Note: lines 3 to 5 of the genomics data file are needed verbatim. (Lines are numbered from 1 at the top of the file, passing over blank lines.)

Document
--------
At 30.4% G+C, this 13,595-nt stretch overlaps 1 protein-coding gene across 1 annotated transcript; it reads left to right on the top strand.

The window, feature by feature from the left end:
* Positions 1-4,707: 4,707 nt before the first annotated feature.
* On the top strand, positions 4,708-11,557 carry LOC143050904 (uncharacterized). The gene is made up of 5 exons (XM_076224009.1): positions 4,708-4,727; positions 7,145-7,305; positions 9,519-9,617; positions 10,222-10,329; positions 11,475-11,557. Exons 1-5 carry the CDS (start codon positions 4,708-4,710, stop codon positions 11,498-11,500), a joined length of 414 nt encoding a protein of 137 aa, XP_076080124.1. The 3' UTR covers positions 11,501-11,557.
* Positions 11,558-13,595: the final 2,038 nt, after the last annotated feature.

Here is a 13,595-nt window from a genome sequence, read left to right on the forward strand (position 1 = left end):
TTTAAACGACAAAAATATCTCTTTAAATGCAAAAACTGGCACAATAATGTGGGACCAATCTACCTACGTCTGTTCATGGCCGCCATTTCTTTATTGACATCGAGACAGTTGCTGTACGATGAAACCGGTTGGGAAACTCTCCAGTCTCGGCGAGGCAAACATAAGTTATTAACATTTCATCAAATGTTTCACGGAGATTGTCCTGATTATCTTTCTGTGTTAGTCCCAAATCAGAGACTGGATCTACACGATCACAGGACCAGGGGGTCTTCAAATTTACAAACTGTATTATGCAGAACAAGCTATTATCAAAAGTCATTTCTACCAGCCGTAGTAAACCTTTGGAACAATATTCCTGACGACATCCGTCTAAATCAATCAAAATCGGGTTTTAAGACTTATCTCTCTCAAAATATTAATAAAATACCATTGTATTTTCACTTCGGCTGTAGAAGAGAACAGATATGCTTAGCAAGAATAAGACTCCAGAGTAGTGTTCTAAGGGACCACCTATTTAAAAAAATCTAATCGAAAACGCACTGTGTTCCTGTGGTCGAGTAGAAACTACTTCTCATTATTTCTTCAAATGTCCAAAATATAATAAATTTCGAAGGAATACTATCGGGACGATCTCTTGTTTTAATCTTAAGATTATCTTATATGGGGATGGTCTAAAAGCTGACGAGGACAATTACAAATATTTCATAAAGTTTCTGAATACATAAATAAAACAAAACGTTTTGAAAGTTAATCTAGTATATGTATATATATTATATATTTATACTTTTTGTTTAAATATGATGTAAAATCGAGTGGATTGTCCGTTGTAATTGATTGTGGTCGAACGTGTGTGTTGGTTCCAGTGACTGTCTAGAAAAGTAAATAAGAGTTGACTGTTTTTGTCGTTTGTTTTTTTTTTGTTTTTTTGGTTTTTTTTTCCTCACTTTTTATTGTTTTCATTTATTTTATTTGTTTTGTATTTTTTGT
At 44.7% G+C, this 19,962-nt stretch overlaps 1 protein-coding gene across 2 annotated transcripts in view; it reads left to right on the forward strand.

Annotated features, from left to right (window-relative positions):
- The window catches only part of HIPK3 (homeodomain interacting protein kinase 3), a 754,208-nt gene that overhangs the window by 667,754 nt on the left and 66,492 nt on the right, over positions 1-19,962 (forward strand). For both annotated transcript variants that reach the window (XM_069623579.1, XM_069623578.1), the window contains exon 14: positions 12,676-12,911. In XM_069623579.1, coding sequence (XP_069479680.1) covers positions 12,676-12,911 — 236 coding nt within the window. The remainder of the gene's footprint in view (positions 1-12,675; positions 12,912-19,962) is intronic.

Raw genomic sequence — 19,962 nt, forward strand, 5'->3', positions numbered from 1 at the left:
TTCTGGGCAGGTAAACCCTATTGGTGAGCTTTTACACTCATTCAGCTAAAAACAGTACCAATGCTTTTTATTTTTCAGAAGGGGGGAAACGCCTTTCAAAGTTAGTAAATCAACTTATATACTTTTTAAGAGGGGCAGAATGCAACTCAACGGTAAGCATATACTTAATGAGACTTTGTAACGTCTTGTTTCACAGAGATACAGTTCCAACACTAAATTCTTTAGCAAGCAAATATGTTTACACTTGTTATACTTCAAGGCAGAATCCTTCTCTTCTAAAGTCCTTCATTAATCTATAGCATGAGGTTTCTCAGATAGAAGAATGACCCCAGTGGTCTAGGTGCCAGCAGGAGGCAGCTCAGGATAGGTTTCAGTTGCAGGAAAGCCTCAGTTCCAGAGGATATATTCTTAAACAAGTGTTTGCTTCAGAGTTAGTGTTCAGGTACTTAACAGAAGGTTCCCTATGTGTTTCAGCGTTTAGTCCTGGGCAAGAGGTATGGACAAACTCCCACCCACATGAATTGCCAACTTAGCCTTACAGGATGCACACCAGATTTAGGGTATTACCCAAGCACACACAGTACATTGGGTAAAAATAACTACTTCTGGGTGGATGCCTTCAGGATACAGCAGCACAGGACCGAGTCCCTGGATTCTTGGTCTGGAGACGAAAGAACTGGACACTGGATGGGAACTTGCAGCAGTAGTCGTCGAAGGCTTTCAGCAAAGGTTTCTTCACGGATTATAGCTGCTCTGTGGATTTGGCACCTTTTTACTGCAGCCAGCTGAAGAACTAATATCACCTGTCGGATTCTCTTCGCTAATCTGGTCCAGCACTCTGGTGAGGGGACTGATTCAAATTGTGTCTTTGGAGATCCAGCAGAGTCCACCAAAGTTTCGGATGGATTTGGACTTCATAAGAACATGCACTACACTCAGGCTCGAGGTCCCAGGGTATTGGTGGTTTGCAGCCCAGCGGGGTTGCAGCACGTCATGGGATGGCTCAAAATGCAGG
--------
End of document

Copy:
* Positions 1-4,707: 4,707 nt before the first annotated feature.
* On the top strand, positions 4,708-11,557 carry LOC143050904 (uncharacterized). The gene is made up of 5 exons (XM_076224009.1): positions 4,708-4,727; positions 7,145-7,305; positions 9,519-9,617; positions 10,222-10,329; positions 11,475-11,557. Exons 1-5 carry the CDS (start codon positions 4,708-4,710, stop codon positions 11,498-11,500), a joined length of 414 nt encoding a protein of 137 aa, XP_076080124.1. The 3' UTR covers positions 11,501-11,557.
* Positions 11,558-13,595: the final 2,038 nt, after the last annotated feature.